Wednesday, 11 December 2013

Web design for academics, part 2: getting your site online

In the first post in this series, I gave a set of instructions on how to make a website. In this follow up, I'm going to talk about how to get that snazzy website you just made onto the internet so that everyone can see it.

1. Prepare your files

Cost: free

After following the instructions in part one, you should now have a nice set of html and css files, living in their own folder and all ready to go. These should be named in lowercase letters, and have been proofread and checked in a number of web browsers (especially internet explorer, which often puts weird blue lines around images that are links! You can fix this using these instructions from Stack Overflow).
We're going to add a couple more files to this folder. The first of these is a favicon. It's the little image that appears in the tab or address bar when people visit your website. See the orange 'B' in the tab for this blog? That's a favicon. To make one, choose the image you want (it's got to look good teeny tiny) then upload it to a favicon generator such as This new file should be called favicon.ico.

If you're an academic, you may also want to add pdf publications to your website. Add any pdfs you want to upload to your folder, then simply link to them from your site using the same format you have used for internal links (e.g. /myarticle.pdf).

2. Hosting 

Cost: free, or up to £5 a month, depending on your host

Next, you need to choose a web host and url ('uniform resource locator' - basically, a web address) for your site. There are numerous different hosting options, both free and paid. First, check with your institution's webmaster to see if you should host it through the university. If so, this is a great option, as you don't have to worry about organising the hosting, and you'll get an institutional url ( Your university will probably also have web content and layout guidelines that are worth searching out and checking your html against, as it's easy to overlook best practice rules on important things like accessibility.

If your university doesn't offer hosting, you then have to choose a host. There are so many options that it's largely a personal decision, but the advice I would offer is not to use free hosting, which often puts advertising on your site - the last thing an academic website should have. This is very much a decision for you to make yourself, but I personally like Nearly Free Speech. It's pay as you go, and I've found it very cheap (I'm talking pennies - especially for a simple html and css site) and simple to use, and as a small company it appears to be run along good principles. 

So now, just register with your chosen host, and pay the fee or sign up for monthly payments. The set up steps will be largely decided by what host you choose, but they should give you easy to follow step-by-step instructions. 

3. Uploading your site to the web

Cost: free

Now you need to get your html files to your host. Exciting! For this step you're going to need a Secure File Transfer Protocol (SFTP) client, which sounds complicated but it's essentially just the tool you use to get your files from your computer to the net. You should be able to download a good SFTP for free - I have a Mac, and I use Fugu, which suits my needs very well, but others such as Cyberduck and Filezilla should be just as good, and there are also plenty of free options for Linux and Windows - you can 'shop around' by reading online reviews before you choose.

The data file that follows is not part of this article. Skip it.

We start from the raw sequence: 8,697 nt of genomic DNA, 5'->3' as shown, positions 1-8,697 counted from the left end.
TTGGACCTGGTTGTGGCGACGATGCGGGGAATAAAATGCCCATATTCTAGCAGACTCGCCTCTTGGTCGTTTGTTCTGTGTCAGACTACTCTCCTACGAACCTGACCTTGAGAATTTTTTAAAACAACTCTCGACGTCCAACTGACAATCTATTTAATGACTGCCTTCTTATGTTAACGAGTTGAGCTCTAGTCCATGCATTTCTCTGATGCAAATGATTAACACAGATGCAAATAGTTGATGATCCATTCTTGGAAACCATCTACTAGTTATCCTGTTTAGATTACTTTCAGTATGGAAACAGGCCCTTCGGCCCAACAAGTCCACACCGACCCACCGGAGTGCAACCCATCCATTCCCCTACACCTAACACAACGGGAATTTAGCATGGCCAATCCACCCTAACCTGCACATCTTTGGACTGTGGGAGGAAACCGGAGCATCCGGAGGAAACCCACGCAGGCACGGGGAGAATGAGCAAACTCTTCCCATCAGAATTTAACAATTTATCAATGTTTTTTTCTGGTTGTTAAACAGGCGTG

Fugu. I wonder why I chose the fish?
When you open your SFTP client, you'll need to fill in some details about your host (which should be easily accessible on your member homepage on your host's website) and the client will then 'connect' your computer to your host. Now you can simply drag or copy (depending how your client works) all the pages from your special website folder to your host. As long as you have a file called index.html - which should be your 'home' page - and follow all the instructions given by your host, your website should now be ready to go.

4. Get a domain name

Cost: up to £5 a year

At the moment, your web address is going to be something like, which you probably want to change to get rid of the 'hostcompany' part. So the next thing to do is to find yourself a nice domain name. Again, there are loads of companies to purchase (or hire, as it's usually for a discrete amount of time) a domain name from. It shouldn't cost too much (definitely less than £10 for a couple of years, unless you want to call your site!) and there's often a price differential between .com,, .net etcetera which leaves you with a lot of flexibility. I've used Heart Internet a lot and had good service (they also offer hosting).

For ease of use, I'd probably advise purchasing your domain name from your host (most companies do both) which streamlines the process as the site and name will often be matched up for you, but if you care more about value than ease you can shop around. Again, without knowing which host and domain provider you're using, it's hard to give step by step instructions, but the process should be relatively well documented (especially if you are using the same company for hosting and domain) and simple to do.

And there you go! Your website should now be online, looking great and ready for people to visit. In the next instalment of this series, I'll talk about how to set up analytics so you can see who is visiting your website, and how they are using it.